Comparisons between program participants and non-participants revealed that nonparticipants had significantly lower levels of human and social capital than participants, in four of the eight dimensions assessed: lifestyle and wellbeing, information and knowledge, environmental attitudes, and trust. Significant differences were not observed for four other dimensions that were measured. Higher levels of pre-existing capital increased the likelihood of landholder participation in conservation programs; lower levels of human capital reduced the likelihood of participation.

Qualitative data were used to understand context-specific reasons for non-participation. Two major barriers to participation existed. First, non-participants believed that the programs did not fit with their personal needs or align with their land management goals and obligations, and were not sufficiently practical or flexible. They feared participation would have directly or indirectly infringed upon their property rights and compromised the economic value of their property. Second, non-participants harboured a deep mistrust of previous and current governments, which represented an impermeable barrier to participation. For some respondents, participation was conditional on the fit between their property goals and both the characteristics of the program and the mandate of the program administrator (i.e., conditional non-participants). For other respondents, these barriers completely inhibited their willingness to participate (resistant non-participants). Non-participants believed that program administrators' commitment to political goals, implicit in program design, confounded the relevance of conservation programs to their personal needs and property conditions.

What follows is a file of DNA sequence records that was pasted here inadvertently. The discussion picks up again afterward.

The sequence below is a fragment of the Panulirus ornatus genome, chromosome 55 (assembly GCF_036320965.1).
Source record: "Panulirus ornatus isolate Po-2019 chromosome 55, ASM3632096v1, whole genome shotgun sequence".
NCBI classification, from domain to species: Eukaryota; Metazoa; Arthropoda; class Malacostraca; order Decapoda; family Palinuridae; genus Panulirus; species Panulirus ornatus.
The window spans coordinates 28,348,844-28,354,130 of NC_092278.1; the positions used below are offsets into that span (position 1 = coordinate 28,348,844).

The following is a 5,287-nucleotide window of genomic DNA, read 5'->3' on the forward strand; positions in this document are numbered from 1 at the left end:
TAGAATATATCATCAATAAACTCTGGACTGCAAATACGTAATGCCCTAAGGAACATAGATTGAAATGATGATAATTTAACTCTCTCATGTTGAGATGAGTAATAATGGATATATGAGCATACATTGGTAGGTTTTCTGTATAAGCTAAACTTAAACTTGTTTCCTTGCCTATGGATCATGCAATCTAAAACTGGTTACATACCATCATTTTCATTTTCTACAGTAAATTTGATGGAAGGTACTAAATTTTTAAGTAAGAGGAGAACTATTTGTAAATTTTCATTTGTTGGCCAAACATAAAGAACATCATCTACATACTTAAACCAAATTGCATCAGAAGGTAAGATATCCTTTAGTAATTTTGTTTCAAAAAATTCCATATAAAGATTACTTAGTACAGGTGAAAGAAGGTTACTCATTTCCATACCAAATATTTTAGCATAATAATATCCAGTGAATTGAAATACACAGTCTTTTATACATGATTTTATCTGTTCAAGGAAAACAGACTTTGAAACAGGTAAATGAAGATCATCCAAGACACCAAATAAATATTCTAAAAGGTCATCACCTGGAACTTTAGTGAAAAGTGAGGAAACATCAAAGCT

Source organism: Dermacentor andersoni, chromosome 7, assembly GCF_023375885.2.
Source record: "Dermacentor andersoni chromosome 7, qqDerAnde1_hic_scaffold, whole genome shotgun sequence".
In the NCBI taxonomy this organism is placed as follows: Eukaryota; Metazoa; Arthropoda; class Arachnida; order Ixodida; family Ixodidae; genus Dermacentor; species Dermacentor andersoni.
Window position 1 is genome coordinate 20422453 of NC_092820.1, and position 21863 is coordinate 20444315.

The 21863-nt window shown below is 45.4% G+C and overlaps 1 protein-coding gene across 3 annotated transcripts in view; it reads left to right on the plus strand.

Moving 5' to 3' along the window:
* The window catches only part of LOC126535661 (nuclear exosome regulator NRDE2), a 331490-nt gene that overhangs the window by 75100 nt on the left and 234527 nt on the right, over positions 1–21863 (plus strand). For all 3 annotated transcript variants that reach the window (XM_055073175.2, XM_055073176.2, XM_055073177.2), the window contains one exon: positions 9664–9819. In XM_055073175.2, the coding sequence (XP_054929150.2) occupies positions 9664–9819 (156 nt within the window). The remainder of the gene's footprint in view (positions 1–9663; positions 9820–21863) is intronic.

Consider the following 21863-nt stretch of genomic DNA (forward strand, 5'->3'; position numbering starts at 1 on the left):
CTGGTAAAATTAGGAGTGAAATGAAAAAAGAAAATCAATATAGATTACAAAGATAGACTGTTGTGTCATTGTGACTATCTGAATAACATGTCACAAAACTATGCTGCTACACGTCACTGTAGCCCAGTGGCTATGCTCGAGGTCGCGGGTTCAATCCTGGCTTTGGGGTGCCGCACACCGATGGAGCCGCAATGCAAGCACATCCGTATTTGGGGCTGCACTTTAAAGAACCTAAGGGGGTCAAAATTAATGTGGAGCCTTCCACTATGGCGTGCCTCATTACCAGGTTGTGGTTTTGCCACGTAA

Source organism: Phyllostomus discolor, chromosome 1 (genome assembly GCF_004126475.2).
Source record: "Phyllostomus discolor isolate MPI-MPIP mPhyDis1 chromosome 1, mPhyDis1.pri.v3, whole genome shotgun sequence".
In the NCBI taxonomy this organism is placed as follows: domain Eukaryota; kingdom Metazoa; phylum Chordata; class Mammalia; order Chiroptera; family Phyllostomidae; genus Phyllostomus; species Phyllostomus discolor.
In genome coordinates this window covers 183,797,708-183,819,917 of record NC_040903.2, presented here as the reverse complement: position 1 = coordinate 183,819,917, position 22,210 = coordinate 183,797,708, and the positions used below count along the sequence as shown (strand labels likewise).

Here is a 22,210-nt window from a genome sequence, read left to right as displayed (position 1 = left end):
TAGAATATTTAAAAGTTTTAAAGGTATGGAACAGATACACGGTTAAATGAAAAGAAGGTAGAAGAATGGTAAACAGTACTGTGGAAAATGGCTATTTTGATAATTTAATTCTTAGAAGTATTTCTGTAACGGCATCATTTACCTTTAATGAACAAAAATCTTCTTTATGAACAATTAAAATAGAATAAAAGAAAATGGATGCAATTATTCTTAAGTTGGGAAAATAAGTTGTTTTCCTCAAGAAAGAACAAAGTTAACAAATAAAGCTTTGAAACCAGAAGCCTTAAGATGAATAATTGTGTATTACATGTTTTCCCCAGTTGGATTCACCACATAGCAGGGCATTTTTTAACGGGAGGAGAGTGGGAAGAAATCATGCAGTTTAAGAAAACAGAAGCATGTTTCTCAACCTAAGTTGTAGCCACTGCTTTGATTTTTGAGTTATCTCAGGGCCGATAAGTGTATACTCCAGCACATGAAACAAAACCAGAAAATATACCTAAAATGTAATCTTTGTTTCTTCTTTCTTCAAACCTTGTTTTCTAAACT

These findings make an important contribution to private land conservation policy. Landholders presented as a heterogeneous group of individuals whose participation in conservation programs was defined largely by their reliance on the land for income, landscape perspective, human and social capital, trust in the program administrator, and the politico-historical context. These factors influenced landholders' capacity and willingness to participate in conservation programs, their preference for policy instruments, and how they selected land to conserve, which suggest that it is no longer necessary to understand adoption of innovation as occurring along a continuum based only on socio-psychological factors. These findings should be used to improve the use of policy instruments in conservation program design so they can genuinely preserve biodiversity on the private land to which they are targeted.